Discover Careers in Aquaculture

Please contact WCCC Workforce & Professional Development Department or (207) 214-7988



Washington County Community College and Maine Aquaculture Innovation Center have joined forces with partners, to bring you…


Programming is designed and led by Industry and begins in Summer of 2022!


This program has been developed with funding from a USDA Agricultural Food & Research grant in partnership with the Maine Aquaculture Innovation Center, and is grounded in numerous organizational and industry partnerships which will be key to delivering the industry designed programming.  Students will have the opportunity to start careers in the aquaculture sector statewide, as well as transfer into four-year programs.





Maine’s Aquaculture Industry is very diverse.  Maine’s extensive, sparsely developed, 3,500-mile coastline and proximity to the nutrient rich waters of the Gulf of Maine have favored an economy based on marine resources, and strong economic and cultural traditions, connecting working waterfronts to the sea. It incorporates freshwater and marine farming, of fish, shellfish, and aquatic plants.  Marine farming in Maine dates from the late 1960s when the state adopted statutes and regulations for leasing of state-owned areas in coastal waters below the mean low tide mark. Maine has supplied North American markets with seafood for 200 years and has earned a reputation for high quality and sustainably produced or harvested seafood.


According to the Maine Aquaculture Association, in 2018 there were 190 individual aquatic farms in Maine operated by lease holders, and 200 additional leaseholders who had yet to develop their businesses. Maine’s aquaculture sector has a direct economic impact of $73.4 million in output, and $35.7 in labor income. Since 2007, the total economic impact of aquaculture has almost tripled from $50 million to $137 million. In 2016, the industry employed 571 with many jobs related to aquaculture production as full-time, all-year positions. Less than 30% of employment were seasonal (Cole et al. 2017).


In the twentieth century, wild harvests of fish and shellfish have declined because of overharvesting, disruption of marine ecosystems, and most recently from the impacts of climate change (warming waters, ocean acidification and the threat of invasive species). By providing coastal communities the means to farm the sea, we can simultaneously support the sustainable expansion of marine aquaculture, reduce the U.S. seafood trade deficit, improve U.S. food security, increase the resilience of coastal communities, and maintain coastal cultural and economic traditions associated with the working waterfront.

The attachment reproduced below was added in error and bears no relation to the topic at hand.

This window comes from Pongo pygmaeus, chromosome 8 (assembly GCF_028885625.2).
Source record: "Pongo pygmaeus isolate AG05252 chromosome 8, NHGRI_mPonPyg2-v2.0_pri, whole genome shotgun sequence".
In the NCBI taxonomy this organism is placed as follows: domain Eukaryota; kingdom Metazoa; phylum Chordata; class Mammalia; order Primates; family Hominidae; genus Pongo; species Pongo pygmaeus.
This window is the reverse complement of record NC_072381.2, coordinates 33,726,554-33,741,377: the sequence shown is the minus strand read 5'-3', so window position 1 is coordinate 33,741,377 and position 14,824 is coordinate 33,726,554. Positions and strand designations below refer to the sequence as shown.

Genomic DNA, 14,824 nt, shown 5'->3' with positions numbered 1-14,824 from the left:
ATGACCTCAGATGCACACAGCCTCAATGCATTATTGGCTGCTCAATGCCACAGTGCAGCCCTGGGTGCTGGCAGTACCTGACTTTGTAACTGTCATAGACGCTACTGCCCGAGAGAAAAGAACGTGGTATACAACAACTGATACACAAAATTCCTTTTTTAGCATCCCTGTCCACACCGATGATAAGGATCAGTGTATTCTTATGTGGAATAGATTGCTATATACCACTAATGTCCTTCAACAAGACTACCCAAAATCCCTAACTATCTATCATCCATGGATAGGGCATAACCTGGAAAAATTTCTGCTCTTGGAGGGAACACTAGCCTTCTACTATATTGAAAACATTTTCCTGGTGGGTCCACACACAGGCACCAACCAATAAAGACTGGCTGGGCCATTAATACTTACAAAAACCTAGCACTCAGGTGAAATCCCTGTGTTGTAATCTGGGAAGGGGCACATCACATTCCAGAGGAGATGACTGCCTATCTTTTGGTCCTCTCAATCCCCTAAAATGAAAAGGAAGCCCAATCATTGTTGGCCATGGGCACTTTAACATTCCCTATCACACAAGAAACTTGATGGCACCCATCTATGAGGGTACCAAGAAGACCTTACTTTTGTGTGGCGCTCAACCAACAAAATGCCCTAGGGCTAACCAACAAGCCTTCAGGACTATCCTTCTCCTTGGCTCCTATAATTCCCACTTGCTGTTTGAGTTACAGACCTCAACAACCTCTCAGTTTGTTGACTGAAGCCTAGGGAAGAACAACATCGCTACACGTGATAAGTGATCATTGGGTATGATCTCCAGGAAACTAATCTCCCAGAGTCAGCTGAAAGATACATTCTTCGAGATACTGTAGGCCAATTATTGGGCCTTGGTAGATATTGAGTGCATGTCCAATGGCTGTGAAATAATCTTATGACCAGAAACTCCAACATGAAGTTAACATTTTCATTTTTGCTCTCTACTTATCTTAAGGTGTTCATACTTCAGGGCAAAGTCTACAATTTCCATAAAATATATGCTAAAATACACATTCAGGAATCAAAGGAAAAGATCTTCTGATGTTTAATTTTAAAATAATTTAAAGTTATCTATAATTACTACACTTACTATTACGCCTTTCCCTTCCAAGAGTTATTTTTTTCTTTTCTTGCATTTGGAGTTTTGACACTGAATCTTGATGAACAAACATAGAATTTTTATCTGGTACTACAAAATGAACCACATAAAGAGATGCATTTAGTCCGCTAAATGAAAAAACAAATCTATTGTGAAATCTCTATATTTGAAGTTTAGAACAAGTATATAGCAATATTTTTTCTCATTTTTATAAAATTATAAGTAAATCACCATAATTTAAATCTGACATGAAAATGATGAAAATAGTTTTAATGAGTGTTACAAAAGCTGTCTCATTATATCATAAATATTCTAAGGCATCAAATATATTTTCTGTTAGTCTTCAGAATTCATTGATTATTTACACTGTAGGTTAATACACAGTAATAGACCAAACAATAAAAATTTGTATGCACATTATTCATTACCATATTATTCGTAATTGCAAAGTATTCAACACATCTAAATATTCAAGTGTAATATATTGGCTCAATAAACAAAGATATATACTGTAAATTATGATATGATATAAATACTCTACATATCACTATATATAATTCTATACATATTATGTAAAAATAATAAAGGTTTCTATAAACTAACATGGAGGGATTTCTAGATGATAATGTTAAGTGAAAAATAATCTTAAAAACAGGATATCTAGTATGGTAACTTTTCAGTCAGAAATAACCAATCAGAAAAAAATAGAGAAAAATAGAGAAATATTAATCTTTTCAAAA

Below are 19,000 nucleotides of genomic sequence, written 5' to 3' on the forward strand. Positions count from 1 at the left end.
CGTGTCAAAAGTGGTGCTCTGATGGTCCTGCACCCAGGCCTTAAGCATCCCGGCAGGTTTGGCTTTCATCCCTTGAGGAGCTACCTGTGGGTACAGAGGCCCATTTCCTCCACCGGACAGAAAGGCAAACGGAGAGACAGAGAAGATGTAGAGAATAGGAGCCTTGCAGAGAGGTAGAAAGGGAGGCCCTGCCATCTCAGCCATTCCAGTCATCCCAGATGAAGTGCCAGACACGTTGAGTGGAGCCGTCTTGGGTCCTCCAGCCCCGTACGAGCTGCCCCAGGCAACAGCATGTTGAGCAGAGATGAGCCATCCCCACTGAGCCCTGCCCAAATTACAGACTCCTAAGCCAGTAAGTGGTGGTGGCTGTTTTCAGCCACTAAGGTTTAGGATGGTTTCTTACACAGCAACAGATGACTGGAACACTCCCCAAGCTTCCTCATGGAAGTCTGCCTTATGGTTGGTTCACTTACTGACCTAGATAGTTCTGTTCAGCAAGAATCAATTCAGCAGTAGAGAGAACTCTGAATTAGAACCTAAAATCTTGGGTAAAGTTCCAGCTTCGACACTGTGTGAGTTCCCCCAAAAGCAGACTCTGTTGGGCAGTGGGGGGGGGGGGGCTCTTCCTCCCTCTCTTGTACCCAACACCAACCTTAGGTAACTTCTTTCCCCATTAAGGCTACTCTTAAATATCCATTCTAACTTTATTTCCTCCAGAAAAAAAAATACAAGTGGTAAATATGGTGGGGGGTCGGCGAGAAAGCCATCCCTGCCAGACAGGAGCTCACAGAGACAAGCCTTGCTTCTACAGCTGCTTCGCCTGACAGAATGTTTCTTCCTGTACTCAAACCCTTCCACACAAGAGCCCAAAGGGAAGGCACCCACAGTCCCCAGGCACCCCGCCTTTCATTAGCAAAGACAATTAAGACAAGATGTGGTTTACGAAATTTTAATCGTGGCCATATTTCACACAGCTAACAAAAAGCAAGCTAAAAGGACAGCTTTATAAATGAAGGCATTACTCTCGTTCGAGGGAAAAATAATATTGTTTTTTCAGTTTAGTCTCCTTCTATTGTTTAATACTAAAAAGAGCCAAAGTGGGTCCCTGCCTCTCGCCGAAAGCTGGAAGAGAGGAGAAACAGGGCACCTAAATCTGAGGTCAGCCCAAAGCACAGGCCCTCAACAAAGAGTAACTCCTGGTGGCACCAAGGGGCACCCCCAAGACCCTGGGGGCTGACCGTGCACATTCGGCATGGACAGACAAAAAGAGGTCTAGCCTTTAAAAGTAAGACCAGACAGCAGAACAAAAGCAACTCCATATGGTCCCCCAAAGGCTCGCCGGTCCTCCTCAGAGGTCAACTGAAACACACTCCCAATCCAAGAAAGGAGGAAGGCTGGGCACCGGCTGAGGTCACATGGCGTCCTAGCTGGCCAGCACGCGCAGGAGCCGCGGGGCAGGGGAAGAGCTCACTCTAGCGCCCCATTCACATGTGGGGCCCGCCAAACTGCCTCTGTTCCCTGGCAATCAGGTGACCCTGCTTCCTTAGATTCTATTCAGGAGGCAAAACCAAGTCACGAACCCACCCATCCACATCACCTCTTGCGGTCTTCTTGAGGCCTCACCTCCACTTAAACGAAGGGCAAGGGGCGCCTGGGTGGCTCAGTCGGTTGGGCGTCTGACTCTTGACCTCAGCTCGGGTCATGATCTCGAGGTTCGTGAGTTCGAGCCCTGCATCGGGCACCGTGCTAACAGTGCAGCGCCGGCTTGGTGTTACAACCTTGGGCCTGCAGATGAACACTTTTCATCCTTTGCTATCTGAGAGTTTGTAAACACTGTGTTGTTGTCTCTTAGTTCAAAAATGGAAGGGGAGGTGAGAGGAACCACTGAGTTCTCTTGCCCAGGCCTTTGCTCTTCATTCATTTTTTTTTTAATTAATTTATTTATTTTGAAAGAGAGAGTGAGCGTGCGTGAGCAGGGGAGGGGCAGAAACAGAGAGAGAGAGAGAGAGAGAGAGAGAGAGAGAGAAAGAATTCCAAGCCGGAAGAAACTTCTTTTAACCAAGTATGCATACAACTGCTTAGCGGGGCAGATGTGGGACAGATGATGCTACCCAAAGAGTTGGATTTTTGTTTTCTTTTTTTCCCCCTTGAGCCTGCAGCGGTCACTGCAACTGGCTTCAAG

This August, Exploring Careers in Aquaculture will take a small cohort of up to 12 students on a journey across aquaculture careers in Maine! Students will visit a range of aquaculture operations and become familiar with different roles and responsibilities and related pathways, which include field trips to shellfish, algae and fin fish hatcheries, land-based recirculating aquaculture operations, marine-based fin fish and shellfish operations, processing facilities, and research facilities. Students will meet with people across a broad range of careers including farming/production, biotechnology, processing, distribution and transport, gear/equipment manufacturing, veterinarians and aquatic animal health professionals, entrepreneurship, sales, marketing, advocacy, education, policy and regulation, research, engineering, food science, and more!

This course offers hands-on, immersive group learning experiences in an accelerated format and includes 2 days of orientation and cohort-building activities and 5 days of career and industry learning experiences. Students who successfully complete the course will receive 3 college credits, for free! 


Course Schedule:

Day 1 and Day 7 will be delivered asynchronously via Zoom


Day 1: Cohort Orientation

Day 2 – Day 6: Aquaculture Career Camp classes & field trips*

Day 7: Bringing it all together & cohort presentations



Enrollment is limited. Register today!

*Lodging, meals, and transportation accommodations will be provided. It is a requirement that all participants be at least 18 years old. Up to date COVID-19 vaccinations and available booster vaccinations are required.


Click below to view more course details!















You are supported now, and into the future!


Maine aquaculture enthusiasts, students, teachers, business owners, communities and innovators are well-supported through programs, partnerships and opportunities. Click on the workforce ecosystem map below to view an ever-growing, ever-connecting chain of available supports and resources! Check back frequently, as we are continually adding and updating learning opportunities and resources!










Please contact WCCC Workforce & Professional Development Department or (207) 214-7988


Programs are funded by USDA’s AFRI Education and Workforce Development
Program, in partnership with WCCC, and Maine Aquaculture Innovation Center.

Washington County Community College does not discriminate on the basis of color, religion, national origin, sex, sexual orientation, disability, age or marital, parental, or veteran’s status in its programs and activities.